Tasked with processing the Rosina Bowers Papers series of the Hamilton Family Papers, I opened two boxes of photographs and papers as one would expect to find them in someone’s home, rather than what you would expect in the stacks of an archive. I had two initial reactions to the yet unprocessed collection. I felt privileged to work with such intimate family items, but overwhelmed. Ordinarily, when processing a collection, an archivist considers the original organization of the collection upon its arrival. So how does one go about processing two boxes of undated, unidentified photographs and personal papers that lack any organization?
The Caley Family Papers in Swem Library’s Special Collections consist of letters and diaries spanning almost seventy years and three generations of Caley female descendants. From the 1940s through the 1960s , all three generations of women lived, with no male presence, under one roof or within close distance of one another in Sierra Madre, California. The Caleys were devoutly religious, middle class white women who maintained extensive correspondence with numerous friends and family members. It appears as though none of them had employment outside the home during the last twenty to thirty years of life. They seem to have supported themselves with rental income and stock dividends.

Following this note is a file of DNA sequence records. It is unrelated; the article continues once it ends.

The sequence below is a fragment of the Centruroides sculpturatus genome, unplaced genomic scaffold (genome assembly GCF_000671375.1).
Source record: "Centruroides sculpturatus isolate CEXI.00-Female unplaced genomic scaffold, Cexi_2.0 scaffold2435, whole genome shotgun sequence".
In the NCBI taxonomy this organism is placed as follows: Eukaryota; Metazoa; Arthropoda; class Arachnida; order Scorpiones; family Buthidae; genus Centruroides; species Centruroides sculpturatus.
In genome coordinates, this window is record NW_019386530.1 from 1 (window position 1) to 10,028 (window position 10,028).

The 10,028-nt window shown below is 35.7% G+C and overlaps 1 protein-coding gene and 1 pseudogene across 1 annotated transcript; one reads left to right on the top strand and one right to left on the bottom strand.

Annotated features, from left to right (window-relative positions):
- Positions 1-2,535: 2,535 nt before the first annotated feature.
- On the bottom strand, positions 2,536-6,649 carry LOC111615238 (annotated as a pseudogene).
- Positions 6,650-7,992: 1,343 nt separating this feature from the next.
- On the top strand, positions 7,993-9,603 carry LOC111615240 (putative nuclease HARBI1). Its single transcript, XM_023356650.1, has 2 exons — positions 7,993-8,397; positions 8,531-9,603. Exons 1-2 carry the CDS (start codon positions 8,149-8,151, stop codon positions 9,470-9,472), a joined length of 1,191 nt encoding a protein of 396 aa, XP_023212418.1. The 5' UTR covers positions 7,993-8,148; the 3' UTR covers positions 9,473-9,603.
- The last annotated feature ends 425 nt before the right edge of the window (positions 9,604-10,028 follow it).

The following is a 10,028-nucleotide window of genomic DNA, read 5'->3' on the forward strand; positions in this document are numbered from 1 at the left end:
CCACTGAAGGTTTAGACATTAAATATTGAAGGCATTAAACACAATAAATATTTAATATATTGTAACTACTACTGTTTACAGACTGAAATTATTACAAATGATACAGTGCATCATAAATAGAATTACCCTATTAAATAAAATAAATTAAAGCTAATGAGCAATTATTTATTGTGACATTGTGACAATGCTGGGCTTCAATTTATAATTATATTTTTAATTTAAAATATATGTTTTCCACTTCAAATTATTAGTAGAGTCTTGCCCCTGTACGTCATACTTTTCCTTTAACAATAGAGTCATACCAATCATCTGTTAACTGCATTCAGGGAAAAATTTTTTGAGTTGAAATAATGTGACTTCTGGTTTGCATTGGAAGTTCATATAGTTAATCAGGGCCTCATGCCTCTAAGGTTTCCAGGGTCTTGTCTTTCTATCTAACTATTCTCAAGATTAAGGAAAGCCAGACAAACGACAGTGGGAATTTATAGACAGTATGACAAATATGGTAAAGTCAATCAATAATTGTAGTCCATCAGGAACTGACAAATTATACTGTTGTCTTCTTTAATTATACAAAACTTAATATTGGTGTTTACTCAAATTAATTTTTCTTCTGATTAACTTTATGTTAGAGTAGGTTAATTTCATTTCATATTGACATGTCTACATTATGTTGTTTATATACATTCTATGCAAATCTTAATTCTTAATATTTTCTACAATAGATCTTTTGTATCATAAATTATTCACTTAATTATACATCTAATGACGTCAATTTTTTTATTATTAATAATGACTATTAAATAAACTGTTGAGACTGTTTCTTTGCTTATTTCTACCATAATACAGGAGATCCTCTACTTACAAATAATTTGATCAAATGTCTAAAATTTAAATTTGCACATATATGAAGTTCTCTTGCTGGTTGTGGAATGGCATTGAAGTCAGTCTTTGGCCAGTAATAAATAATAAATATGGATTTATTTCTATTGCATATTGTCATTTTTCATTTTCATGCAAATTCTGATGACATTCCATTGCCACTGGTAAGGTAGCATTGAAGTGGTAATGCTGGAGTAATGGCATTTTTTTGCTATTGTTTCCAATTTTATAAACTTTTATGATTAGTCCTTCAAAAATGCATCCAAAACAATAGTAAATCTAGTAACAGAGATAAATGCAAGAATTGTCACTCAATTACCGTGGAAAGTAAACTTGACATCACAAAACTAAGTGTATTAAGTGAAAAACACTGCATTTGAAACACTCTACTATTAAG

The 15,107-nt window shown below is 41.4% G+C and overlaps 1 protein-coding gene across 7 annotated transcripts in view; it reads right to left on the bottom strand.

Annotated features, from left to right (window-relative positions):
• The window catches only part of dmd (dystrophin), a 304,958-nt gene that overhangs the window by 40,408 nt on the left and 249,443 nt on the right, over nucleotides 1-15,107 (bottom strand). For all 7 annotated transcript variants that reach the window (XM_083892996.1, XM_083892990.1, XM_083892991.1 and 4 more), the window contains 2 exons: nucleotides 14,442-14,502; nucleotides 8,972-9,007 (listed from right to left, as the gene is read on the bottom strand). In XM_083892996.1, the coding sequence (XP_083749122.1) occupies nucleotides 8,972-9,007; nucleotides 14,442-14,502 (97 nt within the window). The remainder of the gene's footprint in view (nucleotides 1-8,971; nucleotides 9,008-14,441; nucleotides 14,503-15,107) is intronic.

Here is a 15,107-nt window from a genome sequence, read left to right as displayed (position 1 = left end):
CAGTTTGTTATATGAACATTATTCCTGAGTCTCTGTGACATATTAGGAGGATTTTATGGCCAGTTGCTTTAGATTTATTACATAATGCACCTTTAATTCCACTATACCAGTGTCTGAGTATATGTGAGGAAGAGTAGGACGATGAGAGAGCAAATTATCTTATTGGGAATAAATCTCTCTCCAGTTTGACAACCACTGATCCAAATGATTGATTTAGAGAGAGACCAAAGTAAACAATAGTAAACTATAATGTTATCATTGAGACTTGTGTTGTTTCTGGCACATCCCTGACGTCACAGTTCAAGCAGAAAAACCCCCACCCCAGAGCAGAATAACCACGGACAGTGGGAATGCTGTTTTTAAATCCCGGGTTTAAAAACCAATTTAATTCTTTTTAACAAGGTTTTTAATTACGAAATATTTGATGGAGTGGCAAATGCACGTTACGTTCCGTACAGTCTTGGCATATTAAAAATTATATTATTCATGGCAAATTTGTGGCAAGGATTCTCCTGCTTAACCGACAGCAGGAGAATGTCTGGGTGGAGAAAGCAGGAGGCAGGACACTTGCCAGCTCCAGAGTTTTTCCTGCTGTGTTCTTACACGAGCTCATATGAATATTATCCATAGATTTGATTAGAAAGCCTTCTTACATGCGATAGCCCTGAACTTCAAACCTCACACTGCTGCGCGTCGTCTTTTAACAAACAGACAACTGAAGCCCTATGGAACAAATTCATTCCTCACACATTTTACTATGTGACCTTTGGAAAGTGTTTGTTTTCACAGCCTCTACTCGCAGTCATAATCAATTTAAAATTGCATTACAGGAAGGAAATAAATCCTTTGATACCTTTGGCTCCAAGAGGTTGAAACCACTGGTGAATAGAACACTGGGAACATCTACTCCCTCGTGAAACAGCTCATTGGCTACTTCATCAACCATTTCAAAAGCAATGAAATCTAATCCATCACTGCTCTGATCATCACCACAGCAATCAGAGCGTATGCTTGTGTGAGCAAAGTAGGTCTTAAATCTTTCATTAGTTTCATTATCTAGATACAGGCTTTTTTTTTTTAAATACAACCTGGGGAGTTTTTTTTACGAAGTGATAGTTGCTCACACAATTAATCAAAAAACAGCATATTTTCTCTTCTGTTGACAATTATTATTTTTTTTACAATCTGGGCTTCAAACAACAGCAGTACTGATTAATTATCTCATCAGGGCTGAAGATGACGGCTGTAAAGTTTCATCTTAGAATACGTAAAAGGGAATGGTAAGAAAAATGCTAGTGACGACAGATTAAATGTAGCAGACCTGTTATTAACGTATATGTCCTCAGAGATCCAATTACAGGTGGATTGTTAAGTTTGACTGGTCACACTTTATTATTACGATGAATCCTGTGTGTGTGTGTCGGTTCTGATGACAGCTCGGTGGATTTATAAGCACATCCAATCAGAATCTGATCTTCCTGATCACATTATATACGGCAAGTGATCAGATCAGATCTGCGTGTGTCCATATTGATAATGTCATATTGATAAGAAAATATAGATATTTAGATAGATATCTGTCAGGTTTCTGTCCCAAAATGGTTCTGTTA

A popular means of documenting personal interests and life events, the practice of scrapbooking dates back centuries. In contrast to the modern practice of pasting family photographs and vacation mementos onto brightly colored paper, early scrapbooks were often compilations of newspaper clippings, artwork, hand-copied quotes, and letters. In addition to being aesthetically interesting, old scrapbooks provide unique insight on the lives of their creators. What did an individual decide was worthy to keep? How does ephemera reflect personal, local, and national events?